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Stimuli Revisited

In economic terms, the stimulus could be said to be based on a traditional approach i.e., managing the pace of economic growth by reining in inflation and adjusting the cost of private borrowing rather than by spending public money. The Government’s liquidity enhancing measures stabilised the financial system but household incomes fell.

Devendra Saksena | New Delhi |

On 24 March 2020, as soon as the Covid-19 pandemic started to manifest itself in India, Prime Minister Modi announced a pan-India, three week long total lockdown, which was extended to a record sixty-eight days. A Niti Aayog member claimed that the lockdown would end the Coronavirus pandemic by 15 May 2020. Sadly, the prophecy was not fulfilled; rather, the lockdown had a disastrous impact on the economy.

Also, since lockdown measures forced all shops and factories to close down, jobless migrant workers started trudging home; traversing the length and breadth of the country, on foot, on bicycles, on rickshaws, and even cramming themselves in tankers, dumpers and cement mixers. In an effort to stem the exodus, the Government announced a food security scheme for 80 crore beneficiaries. However, lacking an effective delivery mechanism, food aid did not reach migrant workers, and their movement continued unabated.

To rejuvenate the moribund economy, the PM announced a financial stimulus package of Rs 20 lakh crore on 12 May 2020. Elucidating the Prime Minister’s declaration, the Finance Minister announced five sets of relief measures. The first set of measures were aimed at pumping in additional liquidity of almost Rs 6 lakh crore, mostly in the Micro Small and Medium Enterprises (MSME) sector. The second tranche of the stimulus, worth Rs 3.10 lakh crore, included Rs 2 lakh crore for Kisan Credit Cards and Rs 3,500 crore for free food grain supply to migrant workers.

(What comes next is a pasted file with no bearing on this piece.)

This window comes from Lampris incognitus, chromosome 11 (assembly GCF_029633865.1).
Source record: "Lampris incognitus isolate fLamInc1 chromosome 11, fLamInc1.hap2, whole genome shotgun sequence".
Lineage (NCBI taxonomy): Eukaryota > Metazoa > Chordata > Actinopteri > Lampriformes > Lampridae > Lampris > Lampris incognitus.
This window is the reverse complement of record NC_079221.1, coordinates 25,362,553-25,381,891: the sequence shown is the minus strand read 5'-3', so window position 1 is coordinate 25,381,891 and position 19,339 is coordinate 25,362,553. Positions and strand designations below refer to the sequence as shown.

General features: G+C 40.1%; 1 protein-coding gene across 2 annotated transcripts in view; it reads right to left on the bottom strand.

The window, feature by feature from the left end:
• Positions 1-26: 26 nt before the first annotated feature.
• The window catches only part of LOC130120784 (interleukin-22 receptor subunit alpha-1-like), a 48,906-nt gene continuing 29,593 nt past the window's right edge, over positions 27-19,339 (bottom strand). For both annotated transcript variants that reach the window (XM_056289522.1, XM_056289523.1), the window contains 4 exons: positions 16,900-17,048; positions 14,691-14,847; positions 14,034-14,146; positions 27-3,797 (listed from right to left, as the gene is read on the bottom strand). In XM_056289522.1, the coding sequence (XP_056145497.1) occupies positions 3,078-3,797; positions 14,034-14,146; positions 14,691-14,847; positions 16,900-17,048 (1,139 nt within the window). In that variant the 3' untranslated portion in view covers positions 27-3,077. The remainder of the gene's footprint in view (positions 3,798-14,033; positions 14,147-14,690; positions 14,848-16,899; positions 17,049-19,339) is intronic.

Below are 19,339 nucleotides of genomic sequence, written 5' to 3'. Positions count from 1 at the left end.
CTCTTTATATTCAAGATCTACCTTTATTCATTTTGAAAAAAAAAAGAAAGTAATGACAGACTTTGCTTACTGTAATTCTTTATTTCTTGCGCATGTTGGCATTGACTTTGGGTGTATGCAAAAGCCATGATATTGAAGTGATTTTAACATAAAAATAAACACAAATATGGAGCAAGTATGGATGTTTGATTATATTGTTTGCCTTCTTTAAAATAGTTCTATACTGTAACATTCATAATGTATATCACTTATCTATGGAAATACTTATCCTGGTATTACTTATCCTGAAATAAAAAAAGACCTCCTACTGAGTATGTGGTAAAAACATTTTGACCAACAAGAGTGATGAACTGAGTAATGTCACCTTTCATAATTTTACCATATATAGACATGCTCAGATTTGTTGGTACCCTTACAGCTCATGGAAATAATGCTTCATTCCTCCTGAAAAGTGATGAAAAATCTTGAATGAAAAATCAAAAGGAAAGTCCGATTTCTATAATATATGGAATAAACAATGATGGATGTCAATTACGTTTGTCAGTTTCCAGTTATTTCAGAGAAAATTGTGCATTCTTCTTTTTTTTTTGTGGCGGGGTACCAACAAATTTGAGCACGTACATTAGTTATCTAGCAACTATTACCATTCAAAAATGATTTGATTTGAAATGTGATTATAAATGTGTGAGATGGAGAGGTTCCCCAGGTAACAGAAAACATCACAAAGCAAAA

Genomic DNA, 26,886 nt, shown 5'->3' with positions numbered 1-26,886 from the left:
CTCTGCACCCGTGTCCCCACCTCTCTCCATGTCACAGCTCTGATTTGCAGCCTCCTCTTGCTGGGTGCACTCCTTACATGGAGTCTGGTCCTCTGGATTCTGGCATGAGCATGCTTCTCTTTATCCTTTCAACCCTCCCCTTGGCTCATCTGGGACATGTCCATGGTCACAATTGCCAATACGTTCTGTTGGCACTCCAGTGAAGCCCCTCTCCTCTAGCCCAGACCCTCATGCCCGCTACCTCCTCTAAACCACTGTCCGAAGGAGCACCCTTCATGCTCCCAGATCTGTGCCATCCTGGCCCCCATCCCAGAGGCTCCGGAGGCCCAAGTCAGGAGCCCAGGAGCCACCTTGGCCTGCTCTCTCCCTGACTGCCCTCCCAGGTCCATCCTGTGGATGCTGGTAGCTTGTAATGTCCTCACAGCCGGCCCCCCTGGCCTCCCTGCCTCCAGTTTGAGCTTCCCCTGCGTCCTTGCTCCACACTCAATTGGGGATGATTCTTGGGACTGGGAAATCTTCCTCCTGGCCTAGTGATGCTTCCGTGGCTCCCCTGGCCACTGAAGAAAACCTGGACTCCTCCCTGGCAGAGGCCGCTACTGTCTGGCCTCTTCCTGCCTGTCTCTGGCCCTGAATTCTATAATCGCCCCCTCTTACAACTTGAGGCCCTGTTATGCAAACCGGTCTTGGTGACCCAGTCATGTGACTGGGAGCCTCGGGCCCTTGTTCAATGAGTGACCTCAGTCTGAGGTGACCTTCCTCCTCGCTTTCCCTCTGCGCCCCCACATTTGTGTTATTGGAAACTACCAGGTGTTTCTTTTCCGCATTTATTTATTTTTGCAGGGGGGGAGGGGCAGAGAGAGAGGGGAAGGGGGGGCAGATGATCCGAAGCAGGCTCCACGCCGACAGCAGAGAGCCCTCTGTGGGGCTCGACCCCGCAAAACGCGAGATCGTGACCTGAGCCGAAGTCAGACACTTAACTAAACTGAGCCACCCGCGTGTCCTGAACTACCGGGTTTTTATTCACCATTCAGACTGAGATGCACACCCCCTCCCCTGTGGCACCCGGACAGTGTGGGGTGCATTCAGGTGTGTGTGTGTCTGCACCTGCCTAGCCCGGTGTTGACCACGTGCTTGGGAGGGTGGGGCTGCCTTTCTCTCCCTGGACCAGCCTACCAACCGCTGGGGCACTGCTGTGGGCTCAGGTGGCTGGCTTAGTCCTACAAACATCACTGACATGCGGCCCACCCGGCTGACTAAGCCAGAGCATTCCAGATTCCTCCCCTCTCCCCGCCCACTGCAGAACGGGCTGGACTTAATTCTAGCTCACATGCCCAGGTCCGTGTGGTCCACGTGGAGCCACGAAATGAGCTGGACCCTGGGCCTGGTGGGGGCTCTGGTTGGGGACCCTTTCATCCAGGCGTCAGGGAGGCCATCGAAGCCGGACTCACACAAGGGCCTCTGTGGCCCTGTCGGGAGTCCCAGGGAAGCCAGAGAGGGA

A One Nation One Ration Card Scheme, allowing beneficiaries to draw rations from any public distribution unit in the country was also announced. The third tranche, aimed at the agricultural sector was worth Rs 1.5 lakh crore. The fourth and fifth tranches, focused on reform in several sectors, and had a financial outlay of Rs 48,100 crore, out of which, Rs 40,000 crore was additional MNREGA allocation. For people who found that the sum of the five tranches did not add up to Rs 20 lakh crores, the Finance Minister clarified that the stimulus package included Rs 1.92 lakh crore worth subsidised food grain and cooking gas to the poor and PM-Kisan payments of March 2020, as also Rs 8.01 lakh crore of liquidity enhancing measures aimed at banks and States, announced earlier by the RBI.

Thus, according to the FM, the stimulus totalled Rs 20.97 lakh crore. Later on, another stimulus package of Rs 2.65 lakh crore was announced in November 2020, the main component of which was a Production Linked Incentive of Rs 1.46 lakh crore for ten sectors. The relief package involved a very small amount of direct government spending. Rather, most of the proposals were credit-focused, with the Government providing guarantees for loans by banks and NBFCs to MSMEs and small businesses. Many of these initiatives had timelines going beyond the financial year, making the Government’s contribution dependent upon the Government’s own pace of implementation.

Excepting PM-Kisan, there was no scheme of direct cash transfer in the relief package. Thus, the package failed to ameliorate the immediate distress of the vulnerable sections of society e.g., migrants, daily workers and street vendors. In economic terms, the stimulus could be said to be based on a traditional approach i.e., managing the pace of economic growth by reining in inflation and adjusting the cost of private borrowing rather than by spending public money.

The Government’s liquidity enhancing measures stabilised the financial system but household incomes fell, and according to research by SBI, household indebtedness increased by 5 per cent during the pandemic.In a marked change from the strategy adopted in 2008, while dealing with the Covid-19 pandemic, Western countries, particularly the US, discarded the orthodox top-down approach, preferring fiscal policy to monetary policy. The US Government distributed cash directly to households and businesses without being overly selective about the beneficiaries, devising policies to ensure that help reached the most needy.